The Irrational Exuberance Theory of the market's behaviour is currently the vogue. There are endless refinements. One is that the rescue of John Meriwether's hedge fund, Long-Term Capital Management, taught bulls that their irra-tional exuberance was warranted. The situation is such now, according to Irrational Exuberance exponents, that if the market ever really looks like it is going to crash, the authorities will step in and prop it up. The correlate of the Irrational Exuberance Theory is that share prices will keep going up and up and up until the Fed really loses control of the situation, whereupon there will be one humongous crash - a crash like no other before it, a crash that will make September 1929, which hard men jumping out of 19th- storey windows, look like a walk in the park.

The problem with this line of thought is that it pays little respect to people's intelligence. It paints a picture of a world in which investors are operating out of a false consciousness - an intellectual construct honed by the Sixties left to explain why the masses did not revolt. Television and Barbie Dolls, so Danny the Red had it, were bamboozling Joe Six Pack into neglecting to man the barricades.

Alternatively, the Irrational Exuberance Humongous Crash theory of the bull market paints a picture of investors trapped in a System leading inevitably to their doom. I don't buy that, either. I don't see why investors shouldn't adjust their views and behaviour according to changing circumstances.

I would like, therefore, to float a third theory explaining the bull market. I don't see investors as irrationally exuberant. I see them as rationally desperate. Given a world order unravelling at alarming speed, where else should investors put their savings except the stock market?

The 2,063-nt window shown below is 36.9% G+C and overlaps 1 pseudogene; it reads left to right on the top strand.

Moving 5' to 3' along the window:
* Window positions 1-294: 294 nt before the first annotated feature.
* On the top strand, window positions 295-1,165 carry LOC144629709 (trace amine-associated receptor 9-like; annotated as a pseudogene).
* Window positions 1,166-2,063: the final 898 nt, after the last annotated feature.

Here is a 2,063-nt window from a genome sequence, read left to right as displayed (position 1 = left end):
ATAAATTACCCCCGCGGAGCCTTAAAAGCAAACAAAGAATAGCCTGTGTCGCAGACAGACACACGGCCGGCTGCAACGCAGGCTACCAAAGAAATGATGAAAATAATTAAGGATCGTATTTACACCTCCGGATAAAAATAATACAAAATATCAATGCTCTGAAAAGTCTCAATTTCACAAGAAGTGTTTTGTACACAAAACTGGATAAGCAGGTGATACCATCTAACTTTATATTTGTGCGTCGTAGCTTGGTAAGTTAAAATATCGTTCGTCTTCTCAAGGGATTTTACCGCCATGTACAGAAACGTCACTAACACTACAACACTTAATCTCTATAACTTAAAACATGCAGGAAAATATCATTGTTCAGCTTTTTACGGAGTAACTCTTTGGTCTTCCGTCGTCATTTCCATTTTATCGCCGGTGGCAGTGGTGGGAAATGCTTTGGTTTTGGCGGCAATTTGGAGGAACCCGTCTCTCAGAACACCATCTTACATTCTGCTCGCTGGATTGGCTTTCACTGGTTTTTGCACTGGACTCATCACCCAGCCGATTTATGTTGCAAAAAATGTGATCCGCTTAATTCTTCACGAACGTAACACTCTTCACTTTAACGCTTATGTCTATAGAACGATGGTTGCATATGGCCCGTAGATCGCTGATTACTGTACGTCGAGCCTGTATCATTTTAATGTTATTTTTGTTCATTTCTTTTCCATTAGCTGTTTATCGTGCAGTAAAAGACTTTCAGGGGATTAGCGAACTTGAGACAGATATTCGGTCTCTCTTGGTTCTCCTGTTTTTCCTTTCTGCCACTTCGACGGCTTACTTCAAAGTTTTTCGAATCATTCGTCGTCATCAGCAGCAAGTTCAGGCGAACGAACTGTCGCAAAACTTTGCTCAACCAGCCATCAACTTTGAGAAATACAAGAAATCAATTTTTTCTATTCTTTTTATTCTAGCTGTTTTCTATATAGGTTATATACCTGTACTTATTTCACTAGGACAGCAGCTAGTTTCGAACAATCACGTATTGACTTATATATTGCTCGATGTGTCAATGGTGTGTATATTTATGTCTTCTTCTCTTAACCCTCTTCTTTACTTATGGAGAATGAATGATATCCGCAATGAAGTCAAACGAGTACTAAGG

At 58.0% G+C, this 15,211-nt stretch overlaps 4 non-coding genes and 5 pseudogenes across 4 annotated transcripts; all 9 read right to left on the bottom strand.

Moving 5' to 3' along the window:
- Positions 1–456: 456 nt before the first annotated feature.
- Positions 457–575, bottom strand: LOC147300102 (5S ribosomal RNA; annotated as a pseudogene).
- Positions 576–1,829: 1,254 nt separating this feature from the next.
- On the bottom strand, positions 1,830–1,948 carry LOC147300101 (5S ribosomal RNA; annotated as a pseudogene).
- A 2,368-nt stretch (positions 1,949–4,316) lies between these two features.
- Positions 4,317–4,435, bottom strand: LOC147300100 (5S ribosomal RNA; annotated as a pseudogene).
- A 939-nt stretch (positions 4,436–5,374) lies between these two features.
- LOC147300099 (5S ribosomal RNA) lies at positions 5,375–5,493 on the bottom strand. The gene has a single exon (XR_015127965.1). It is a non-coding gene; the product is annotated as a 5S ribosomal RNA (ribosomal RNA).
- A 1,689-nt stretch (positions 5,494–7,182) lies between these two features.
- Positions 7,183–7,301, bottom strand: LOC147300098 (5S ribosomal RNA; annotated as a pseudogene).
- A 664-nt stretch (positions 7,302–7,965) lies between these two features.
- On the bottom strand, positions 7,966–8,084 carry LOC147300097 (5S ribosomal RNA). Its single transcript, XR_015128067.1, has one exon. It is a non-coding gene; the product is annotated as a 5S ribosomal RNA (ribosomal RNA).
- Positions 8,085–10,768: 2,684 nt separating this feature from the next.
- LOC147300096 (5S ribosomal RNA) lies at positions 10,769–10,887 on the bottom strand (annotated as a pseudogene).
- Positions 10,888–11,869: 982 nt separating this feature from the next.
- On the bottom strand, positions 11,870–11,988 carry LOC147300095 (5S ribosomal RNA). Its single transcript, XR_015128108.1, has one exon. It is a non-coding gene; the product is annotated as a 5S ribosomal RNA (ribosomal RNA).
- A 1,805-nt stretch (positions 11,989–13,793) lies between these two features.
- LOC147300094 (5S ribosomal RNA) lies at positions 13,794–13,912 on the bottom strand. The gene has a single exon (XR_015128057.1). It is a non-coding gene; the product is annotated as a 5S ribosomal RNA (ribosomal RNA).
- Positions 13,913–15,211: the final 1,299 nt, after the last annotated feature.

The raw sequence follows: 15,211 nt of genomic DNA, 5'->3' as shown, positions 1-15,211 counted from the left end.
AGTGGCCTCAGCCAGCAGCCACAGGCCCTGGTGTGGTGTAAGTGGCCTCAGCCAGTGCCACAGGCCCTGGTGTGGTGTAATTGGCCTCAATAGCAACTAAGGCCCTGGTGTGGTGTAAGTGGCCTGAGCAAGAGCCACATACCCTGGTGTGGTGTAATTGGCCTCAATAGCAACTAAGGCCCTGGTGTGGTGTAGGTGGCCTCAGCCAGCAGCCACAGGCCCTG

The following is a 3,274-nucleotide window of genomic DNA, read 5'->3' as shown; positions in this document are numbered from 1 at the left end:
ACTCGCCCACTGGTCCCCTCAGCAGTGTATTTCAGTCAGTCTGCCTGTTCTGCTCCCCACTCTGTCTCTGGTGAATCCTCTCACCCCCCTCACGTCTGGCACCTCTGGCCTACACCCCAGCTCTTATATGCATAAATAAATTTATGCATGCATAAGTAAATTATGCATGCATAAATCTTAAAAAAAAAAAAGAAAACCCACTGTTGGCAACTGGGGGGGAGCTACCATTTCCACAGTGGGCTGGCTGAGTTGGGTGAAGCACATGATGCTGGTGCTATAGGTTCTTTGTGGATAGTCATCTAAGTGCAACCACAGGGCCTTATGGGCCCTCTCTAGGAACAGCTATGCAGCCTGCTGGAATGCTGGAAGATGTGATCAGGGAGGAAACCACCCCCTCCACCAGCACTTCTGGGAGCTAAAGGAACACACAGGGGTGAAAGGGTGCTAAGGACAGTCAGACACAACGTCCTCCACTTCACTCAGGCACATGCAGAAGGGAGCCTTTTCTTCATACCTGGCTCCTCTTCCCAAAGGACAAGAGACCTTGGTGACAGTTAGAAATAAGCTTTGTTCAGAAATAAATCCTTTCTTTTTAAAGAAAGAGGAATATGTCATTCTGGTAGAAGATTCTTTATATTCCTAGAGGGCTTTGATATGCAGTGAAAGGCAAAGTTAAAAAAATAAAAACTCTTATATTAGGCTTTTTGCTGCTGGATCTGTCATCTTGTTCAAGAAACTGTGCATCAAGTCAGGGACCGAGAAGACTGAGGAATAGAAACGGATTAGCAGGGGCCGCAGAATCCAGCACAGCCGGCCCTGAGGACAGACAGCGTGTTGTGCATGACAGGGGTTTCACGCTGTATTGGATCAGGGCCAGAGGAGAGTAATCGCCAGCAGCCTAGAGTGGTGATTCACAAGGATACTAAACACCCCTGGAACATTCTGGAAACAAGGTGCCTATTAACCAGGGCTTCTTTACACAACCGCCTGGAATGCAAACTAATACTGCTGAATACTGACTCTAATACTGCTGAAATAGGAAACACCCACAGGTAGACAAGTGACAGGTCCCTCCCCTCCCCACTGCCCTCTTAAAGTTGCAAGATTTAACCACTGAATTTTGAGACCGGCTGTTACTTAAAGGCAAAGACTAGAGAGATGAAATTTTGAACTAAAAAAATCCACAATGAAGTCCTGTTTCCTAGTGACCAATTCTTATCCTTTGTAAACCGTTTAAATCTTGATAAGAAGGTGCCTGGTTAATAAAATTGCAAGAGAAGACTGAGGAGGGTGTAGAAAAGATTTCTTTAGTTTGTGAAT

PROFESSIONALS can quibble over bonds versus equities and such. But for the investor in the street and the fund manager who wants to do a decent job then go home to a good bottle of wine, there is only one real hope: that the world's small number of large, global companies form the last bulwark against economic and social chaos. They are, literally, the best bet against the future.

The problem facing rationally desperate investors is not that the markets will become so overvalued that they will one day crash. The problem is that, to remain profitable in the face of an unravelling world order, the global companies are engaged in a series of manoeuvres - cost-cutting, job-shedding, and merging - which touches off more cost-cutting and job- shedding, which just make things worse.

This might seem like just a variant version of gloom and doom. On Friday, after all, the US posted the best jobless rate in four decades. But anyone who has visited America even briefly knows the figures lie. Underneath the blush of prosperity, a growing percentage of Americans are living desperately over-stretched lives. Americans, touchingly, take whatever jobs are going. They work till they drop. But they do drop. One by one.

Translating this phenomenon into market-speak, the likelihood is not that the bull market will end with a crash. The likelihood is that the chaos we see at the fringes of the world economy will eat into its heartland.

The risk is that the stock market's continued strong performance will give elected leaders the illusion of time and space. They will then postpone confronting the unemployment and miserable social conditions of billions in marginal employment.

The risk of a replay of 1929 - an era-defining stock market crash - is much over-rated. The risk that the bear market, when it comes, will last for years is much under-rated.

No melodrama. Just the prospect of an imperceptible slide into a civilisation- sapping depression.